Generation Z, the oldest of which are now into their mid-20s, comprise still a relatively small proportion of the overall workforce today. That involvement, however, is set to grow naturally over the next couple of decades.
Understanding younger workers, what they are looking for and how they fit into modern employment practices is key for businesses of all sizes. Research shows that these individuals have clearly defined wants and needs separate from their predecessors.
What all employers and top managers must consider is that, while Gen Z may have a slightly different worldview than older generations, they are still going to be leaders of the future. The question then arises as to how these individuals are supported and encouraged in the workplace to achieve their full potential.
The shadow of Covid
On top of understanding the possibilities for Gen Z employees and finding effective strategies to develop these, it’s important to also understand the role the Covid pandemic has played in recent years.
The experience of many who have recently dropped into the workforce is a lot different to their predecessors – their first introduction to your business may have been through remote working and we should not dismiss the impact this has had. According to the Harvard Business Review:
“For the rest of their lives, the time the world stopped will be seared in Gen Z’s collective memory, a generation-defining moment that instilled deep fears about their uncertain future.”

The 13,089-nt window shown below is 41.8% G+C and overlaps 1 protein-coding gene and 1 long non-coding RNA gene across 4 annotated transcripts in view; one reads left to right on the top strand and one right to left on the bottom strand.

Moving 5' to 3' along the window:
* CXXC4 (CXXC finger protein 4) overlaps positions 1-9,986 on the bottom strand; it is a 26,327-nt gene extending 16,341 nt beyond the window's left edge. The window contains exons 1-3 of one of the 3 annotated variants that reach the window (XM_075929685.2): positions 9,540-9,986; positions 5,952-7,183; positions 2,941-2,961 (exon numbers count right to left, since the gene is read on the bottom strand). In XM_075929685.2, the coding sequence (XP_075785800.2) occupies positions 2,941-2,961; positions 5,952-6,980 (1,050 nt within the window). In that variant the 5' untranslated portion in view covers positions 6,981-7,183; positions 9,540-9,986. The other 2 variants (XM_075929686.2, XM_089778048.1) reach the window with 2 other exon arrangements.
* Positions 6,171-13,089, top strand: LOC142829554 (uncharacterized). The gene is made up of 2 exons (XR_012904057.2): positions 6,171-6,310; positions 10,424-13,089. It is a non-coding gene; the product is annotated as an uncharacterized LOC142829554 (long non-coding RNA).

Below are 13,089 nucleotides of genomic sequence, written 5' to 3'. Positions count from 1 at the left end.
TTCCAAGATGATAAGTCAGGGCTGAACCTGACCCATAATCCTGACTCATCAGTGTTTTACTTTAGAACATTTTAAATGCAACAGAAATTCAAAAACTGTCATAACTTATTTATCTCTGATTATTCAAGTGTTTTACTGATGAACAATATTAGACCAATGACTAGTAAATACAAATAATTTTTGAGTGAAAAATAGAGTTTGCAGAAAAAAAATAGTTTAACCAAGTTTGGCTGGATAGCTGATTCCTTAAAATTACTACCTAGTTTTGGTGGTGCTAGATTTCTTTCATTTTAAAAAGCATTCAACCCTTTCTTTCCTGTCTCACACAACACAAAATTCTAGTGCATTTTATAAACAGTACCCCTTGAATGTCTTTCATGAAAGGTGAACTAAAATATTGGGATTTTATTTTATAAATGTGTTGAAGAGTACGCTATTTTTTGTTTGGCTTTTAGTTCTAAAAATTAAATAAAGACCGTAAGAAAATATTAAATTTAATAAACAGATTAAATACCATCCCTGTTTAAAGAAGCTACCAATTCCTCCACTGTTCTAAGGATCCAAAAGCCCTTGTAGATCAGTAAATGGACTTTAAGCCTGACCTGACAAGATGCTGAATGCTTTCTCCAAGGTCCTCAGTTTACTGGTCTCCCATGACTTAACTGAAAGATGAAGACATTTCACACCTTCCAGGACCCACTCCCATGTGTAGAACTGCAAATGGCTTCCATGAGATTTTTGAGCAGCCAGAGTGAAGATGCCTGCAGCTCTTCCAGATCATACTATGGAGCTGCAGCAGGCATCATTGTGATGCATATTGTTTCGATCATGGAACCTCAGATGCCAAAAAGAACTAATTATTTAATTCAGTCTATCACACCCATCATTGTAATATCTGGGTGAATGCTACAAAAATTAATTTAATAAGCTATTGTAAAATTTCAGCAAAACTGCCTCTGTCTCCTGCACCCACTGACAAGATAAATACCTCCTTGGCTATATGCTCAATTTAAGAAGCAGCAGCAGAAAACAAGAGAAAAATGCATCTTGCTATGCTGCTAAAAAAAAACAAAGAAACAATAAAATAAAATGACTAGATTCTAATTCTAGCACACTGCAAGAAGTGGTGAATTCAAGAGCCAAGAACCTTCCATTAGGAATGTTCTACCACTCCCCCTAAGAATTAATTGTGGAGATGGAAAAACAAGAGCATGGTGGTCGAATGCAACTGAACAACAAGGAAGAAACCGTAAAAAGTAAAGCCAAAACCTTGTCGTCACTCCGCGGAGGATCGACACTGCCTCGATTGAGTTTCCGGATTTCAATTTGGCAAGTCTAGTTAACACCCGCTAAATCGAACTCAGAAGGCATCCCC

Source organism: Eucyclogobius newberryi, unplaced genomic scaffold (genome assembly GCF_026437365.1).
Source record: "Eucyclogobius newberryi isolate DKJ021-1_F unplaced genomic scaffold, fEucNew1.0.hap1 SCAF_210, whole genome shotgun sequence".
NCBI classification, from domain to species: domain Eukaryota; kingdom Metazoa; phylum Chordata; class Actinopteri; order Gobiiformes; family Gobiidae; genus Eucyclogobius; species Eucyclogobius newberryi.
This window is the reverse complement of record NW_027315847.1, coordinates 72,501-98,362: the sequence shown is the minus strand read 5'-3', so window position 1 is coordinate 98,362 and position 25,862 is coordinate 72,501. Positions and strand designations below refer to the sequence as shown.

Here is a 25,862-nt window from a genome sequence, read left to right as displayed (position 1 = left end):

It’s critical for business owners, managers and CEOs to assess the long-term effect of this start on Gen Z’s working life and how it might influence behaviour and career development in the future.
With businesses mostly back to normal operation now, it’s time to review what Gen Z employees have missed out on and how this can be repaired. This is particularly vital for those who started work during the pandemic itself and may need additional onboarding, however late in the day, as well as other support.
Leaders of today supporting leaders of tomorrow
There’s no doubt that today’s leaders, from CEOs and managers to business owners themselves, have a challenge in helping future Gen Z leaders to develop. There needs to be a proactive rather than reactive approach in identifying and then supporting individuals to help them achieve their career goals.